The Bullitt County History Museum

Bullitt Memories: Flag Day

The following article by David Strange was originally published on 14 Jun 2015. It is archived here for your reading enjoyment.

Today, June 14, is Flag Day, which commemorates the adoption of our U.S. flag by the 2nd Continental Congress in 1777. President Woodrow Wilson established the day of recognition by proclamation in 1916, but it wasn't until August 1949 that National Flag Day was officially established by an act of Congress. The flag is now celebrated throughout the country on this day, though it is not a national holiday.

Flags were originally more of a visual icon for troops to rally around in fields of battle, as well as to avoid friendly fire incidents. Today, flags are more often symbolic. Nevertheless, the symbolism represented by flags and their design remains an important, unifying force. Nations have flags; states have them; many counties and cities do, as well as even neighborhoods, clubs, and schools.

The Kentucky state flag was adopted March 26, 1918. I like this flag, with its Pioneer and Statesman shaking hands. This symbol, also seen as recognition of the importance of unity between rural and city, can give us all a lesson even today. The flag's "United we stand, Divided we fall" should be taken to heart nationally as well as locally. Goldenrod, the state flower, is also on the flag. The poor goldenrod is often assumed to be the culprit of allergy problems in the state, but that is a false assumption. Ragweed, which looks similar and flowers at the same time, is the real offender.

Bullitt County's flag represents the early history of Bullitt County. This flag was adopted as the official flag of Bullitt County on September 18, 1967. The design was first displayed on December 13 of that year at a ceremony at Roby Elementary School, marking the 171st anniversary of the county. The white background represents salt, which was an important factor in Bullitt County history. The first commercial salt works west of the Allegheny Mountains was erected at Bullitt's Lick. Salt, though often maligned today, is a requirement for life. Bullitt County's salt works made pioneer settlement in the region infinitely more possible. The green color in the flag represents the beautiful land, which was and is lush and bountiful. The circle of 20 stars represents Bullitt County's rank as the 20th county created in the state (Similar to the 19 stars in Indiana's flag, marking it as the 19th state in the Union). Today there are 120 Kentucky counties. The golden "1796" represents the year Bullitt County was created by the Kentucky Legislature, December 13, 1796. The crossed muskets represent the pioneer days of the county in which battles were fought to gain and hold the land, and to survive in the wilderness.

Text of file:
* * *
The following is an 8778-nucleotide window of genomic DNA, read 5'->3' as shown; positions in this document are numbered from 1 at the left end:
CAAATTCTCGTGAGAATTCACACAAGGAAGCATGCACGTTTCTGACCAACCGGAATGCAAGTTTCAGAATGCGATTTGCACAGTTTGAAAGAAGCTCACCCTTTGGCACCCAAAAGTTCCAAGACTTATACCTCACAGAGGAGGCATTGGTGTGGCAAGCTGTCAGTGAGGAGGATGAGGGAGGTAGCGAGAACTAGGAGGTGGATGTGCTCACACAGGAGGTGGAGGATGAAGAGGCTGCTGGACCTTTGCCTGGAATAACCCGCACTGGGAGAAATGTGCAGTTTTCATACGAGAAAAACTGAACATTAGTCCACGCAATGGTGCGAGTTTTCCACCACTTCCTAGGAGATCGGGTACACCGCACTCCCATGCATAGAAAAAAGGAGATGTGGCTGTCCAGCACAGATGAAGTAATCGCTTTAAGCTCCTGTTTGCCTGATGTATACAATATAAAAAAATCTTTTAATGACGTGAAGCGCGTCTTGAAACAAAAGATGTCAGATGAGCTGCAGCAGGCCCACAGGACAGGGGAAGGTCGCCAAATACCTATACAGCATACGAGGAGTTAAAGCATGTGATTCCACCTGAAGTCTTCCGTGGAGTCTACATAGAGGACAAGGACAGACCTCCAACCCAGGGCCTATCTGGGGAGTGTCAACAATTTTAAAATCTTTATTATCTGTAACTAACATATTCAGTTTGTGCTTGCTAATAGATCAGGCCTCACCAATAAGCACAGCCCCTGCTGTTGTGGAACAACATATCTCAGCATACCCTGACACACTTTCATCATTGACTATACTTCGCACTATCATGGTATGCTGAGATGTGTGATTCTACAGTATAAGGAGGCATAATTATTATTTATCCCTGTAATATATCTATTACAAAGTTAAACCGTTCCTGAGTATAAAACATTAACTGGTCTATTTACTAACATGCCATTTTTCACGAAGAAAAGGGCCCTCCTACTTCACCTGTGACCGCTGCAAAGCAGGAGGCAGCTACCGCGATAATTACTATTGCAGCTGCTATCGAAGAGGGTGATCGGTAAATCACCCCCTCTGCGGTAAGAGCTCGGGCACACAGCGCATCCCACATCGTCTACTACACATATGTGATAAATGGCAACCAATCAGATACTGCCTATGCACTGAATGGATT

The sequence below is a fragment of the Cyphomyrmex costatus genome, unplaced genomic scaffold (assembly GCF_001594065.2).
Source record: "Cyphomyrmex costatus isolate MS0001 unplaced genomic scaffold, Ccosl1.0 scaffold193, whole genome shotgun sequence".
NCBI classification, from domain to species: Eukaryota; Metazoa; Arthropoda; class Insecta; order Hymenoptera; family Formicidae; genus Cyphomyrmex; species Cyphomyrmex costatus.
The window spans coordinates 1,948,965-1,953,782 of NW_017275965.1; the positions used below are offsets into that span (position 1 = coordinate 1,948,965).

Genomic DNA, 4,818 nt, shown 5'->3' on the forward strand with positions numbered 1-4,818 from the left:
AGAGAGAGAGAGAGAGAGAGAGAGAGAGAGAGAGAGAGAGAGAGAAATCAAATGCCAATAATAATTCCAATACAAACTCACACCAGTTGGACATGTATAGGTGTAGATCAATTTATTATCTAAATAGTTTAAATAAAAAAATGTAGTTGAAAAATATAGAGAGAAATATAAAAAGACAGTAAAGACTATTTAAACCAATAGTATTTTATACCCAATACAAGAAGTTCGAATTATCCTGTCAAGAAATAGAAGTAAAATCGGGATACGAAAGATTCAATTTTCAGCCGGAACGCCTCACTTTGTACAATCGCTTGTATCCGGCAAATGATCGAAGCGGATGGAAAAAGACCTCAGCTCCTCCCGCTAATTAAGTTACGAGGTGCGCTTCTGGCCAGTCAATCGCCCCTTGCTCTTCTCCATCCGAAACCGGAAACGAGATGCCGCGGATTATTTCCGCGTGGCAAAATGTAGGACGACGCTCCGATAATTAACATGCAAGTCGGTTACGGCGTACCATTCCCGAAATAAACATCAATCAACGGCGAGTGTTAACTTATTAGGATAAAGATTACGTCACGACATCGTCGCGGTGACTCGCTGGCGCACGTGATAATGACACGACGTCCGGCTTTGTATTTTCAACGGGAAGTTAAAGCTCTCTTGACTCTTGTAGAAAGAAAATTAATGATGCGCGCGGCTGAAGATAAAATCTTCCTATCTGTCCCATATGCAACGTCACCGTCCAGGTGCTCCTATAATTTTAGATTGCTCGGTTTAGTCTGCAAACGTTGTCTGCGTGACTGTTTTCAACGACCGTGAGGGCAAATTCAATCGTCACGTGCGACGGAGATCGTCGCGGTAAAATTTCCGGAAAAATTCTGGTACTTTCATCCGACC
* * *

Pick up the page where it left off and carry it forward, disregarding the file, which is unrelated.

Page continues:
I'm not too keen on having so much white in a flag, white being generally a sign of surrender. Indeed, one Confederate flag in the American Civil War used a lot of white, but was eliminated because it was being mistaken in battles as a flag of truce. But then again, white is also a sign of purity and peace.

Purity of purpose is one reason stated for the white in the U.S. flag. The predominately white Christian flag, with its cross on a field of white, represents both surrender (to God) and purity of Christ, as well as peace.

I encourage you to learn about the flags of our nation and community. Such study is both unifying and enlightening. You can learn more about Flag Day on the web at You can also learn more about flag etiquette on the VFW page here.

By the way, the U.S. Army's birthday is also celebrated on June 14, so Happy Birthday to all the Army vets out there! Thanks to you, our flag still flies high.

Copyright 2015 by David Strange, Shepherdsville KY. All rights are reserved. No part of the content of this page may be included in any format in any place without the written permission of the copyright holder.

The Bullitt County History Museum, a service of the Bullitt County Genealogical Society, is located in the county courthouse at 300 South Buckman Street (Highway 61) in Shepherdsville, Kentucky. The museum, along with its research room, is open 8 a.m. to 4 p.m. Monday, Tuesday, Wednesday and Friday; and from 8 a.m. to 6 p.m. on Thursday. Admission is free. The museum, as part of the Bullitt County Genealogical Society, is a 501(c)3 tax exempt organization and is classified as a 509(a)2 public charity. Contributions and bequests are deductible under section 2055, 2106, or 2522 of the Internal Revenue Code. Page last modified: 08 Sep 2018 . Page URL: